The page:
The art of Virgil Finlay, 1914–1971


Mrs Amworth.

Another great artist of the macabre and supernatural, Virgil Finlay was the one of the most talented and imaginative illustrators of his generation. Unlike older contemporaries such as Joseph Leyendecker, who became wealthy producing elegant yet often bland advertising art, much of Finlay’s best work was for pulp magazines like Weird Tales and Amazing Stories which paid a pittance and printed his finely-hatched scratchboard drawings on the cheapest paper. The advantages to this work, such as they were, came in the access to a huge and appreciative audience, and the chance to provide the first illustrations for what would turn out to be classic genre stories. Finlay illustrated a number of HP Lovecraft’s tales and received the highest praise from the author in doing so. His illustration for Lovecraft’s The Thing on the Doorstep (below) contains a slight nod to Harry Clarke’s Valdemar picture (see previous post) with its distant, highlighted doorway, a detail that Clarke himself borrowed from the celebrated Las Meninas by Velázquez.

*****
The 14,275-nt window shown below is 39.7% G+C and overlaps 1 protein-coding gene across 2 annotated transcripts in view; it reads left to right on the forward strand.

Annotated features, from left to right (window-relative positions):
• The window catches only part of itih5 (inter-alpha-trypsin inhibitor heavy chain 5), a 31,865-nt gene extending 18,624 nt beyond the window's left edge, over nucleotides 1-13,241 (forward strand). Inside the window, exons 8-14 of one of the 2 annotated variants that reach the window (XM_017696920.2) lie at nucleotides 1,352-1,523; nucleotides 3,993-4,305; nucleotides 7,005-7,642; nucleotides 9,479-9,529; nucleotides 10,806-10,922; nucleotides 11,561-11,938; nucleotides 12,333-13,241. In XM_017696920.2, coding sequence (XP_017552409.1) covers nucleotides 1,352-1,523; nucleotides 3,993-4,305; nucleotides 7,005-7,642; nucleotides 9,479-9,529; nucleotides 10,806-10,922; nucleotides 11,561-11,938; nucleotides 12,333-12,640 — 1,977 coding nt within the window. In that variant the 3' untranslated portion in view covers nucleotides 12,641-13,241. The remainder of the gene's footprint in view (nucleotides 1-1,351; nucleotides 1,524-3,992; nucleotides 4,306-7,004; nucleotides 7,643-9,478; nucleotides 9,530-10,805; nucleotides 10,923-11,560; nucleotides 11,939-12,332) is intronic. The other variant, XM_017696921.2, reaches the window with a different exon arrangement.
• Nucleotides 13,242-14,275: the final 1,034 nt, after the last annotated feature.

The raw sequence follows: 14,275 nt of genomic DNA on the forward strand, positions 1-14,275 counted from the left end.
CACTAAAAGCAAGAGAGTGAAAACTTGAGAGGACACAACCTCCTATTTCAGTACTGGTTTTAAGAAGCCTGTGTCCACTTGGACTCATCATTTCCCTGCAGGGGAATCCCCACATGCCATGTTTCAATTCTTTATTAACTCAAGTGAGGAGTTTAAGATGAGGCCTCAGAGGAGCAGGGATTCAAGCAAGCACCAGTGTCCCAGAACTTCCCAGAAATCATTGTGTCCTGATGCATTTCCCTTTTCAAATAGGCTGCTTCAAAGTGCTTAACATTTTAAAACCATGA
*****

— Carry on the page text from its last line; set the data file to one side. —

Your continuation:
Therionweb has five galleries of Finlay’s pictures and Bud Plant again has a brief biography.


Abercrombie Station.


The Thing on the Doorstep.


Six and Ten.

Elsewhere on { feuilleton }
The illustrators archive

4 thoughts on “The art of Virgil Finlay, 1914–1971”

  1. I am looking for a B&W Finlay portrait of H.P. Lovecraft in which he portrayed Lovecraft in 18th century dress and wig.

    I cannot recall where I saw it. I am 77 and probably saw it 60 years ago or so.

    Thank you

  2. Hi Simone. The best collections of Finlay’s work I’ve seen are those published by Charles Miller in the US in the mid-Nineties. Great reproductions on quality paper.

Comments are closed.